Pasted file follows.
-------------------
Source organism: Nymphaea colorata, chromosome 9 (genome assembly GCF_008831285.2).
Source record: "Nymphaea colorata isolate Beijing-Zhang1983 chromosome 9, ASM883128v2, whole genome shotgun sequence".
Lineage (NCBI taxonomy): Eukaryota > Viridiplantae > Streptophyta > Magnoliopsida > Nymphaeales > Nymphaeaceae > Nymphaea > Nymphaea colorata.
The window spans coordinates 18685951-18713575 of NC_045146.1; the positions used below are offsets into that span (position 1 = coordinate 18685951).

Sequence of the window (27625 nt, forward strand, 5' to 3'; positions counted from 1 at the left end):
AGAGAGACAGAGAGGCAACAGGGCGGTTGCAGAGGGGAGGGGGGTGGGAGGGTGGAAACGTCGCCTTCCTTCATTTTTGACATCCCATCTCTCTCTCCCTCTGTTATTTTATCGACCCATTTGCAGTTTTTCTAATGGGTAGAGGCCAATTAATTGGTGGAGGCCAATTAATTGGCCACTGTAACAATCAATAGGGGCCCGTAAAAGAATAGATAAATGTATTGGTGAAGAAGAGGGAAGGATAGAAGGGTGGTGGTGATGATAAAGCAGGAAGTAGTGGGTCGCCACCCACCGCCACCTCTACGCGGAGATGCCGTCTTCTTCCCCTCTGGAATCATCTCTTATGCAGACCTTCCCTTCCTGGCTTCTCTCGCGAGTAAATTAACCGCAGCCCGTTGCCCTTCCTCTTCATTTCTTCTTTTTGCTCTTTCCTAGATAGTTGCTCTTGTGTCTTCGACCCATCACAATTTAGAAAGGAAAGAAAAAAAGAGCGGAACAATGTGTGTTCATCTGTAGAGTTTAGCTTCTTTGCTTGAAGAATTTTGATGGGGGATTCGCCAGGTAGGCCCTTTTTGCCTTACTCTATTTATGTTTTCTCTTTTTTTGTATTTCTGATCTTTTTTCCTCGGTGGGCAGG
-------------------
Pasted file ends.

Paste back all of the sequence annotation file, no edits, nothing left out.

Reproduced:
Source organism: Nymphaea colorata, chromosome 9 (genome assembly GCF_008831285.2).
Source record: "Nymphaea colorata isolate Beijing-Zhang1983 chromosome 9, ASM883128v2, whole genome shotgun sequence".
Lineage (NCBI taxonomy): Eukaryota > Viridiplantae > Streptophyta > Magnoliopsida > Nymphaeales > Nymphaeaceae > Nymphaea > Nymphaea colorata.
The window spans coordinates 18685951-18713575 of NC_045146.1; the positions used below are offsets into that span (position 1 = coordinate 18685951).

Sequence of the window (27625 nt, forward strand, 5' to 3'; positions counted from 1 at the left end):
AGAGAGACAGAGAGGCAACAGGGCGGTTGCAGAGGGGAGGGGGGTGGGAGGGTGGAAACGTCGCCTTCCTTCATTTTTGACATCCCATCTCTCTCTCCCTCTGTTATTTTATCGACCCATTTGCAGTTTTTCTAATGGGTAGAGGCCAATTAATTGGTGGAGGCCAATTAATTGGCCACTGTAACAATCAATAGGGGCCCGTAAAAGAATAGATAAATGTATTGGTGAAGAAGAGGGAAGGATAGAAGGGTGGTGGTGATGATAAAGCAGGAAGTAGTGGGTCGCCACCCACCGCCACCTCTACGCGGAGATGCCGTCTTCTTCCCCTCTGGAATCATCTCTTATGCAGACCTTCCCTTCCTGGCTTCTCTCGCGAGTAAATTAACCGCAGCCCGTTGCCCTTCCTCTTCATTTCTTCTTTTTGCTCTTTCCTAGATAGTTGCTCTTGTGTCTTCGACCCATCACAATTTAGAAAGGAAAGAAAAAAAGAGCGGAACAATGTGTGTTCATCTGTAGAGTTTAGCTTCTTTGCTTGAAGAATTTTGATGGGGGATTCGCCAGGTAGGCCCTTTTTGCCTTACTCTATTTATGTTTTCTCTTTTTTTGTATTTCTGATCTTTTTTCCTCGGTGGGCAGG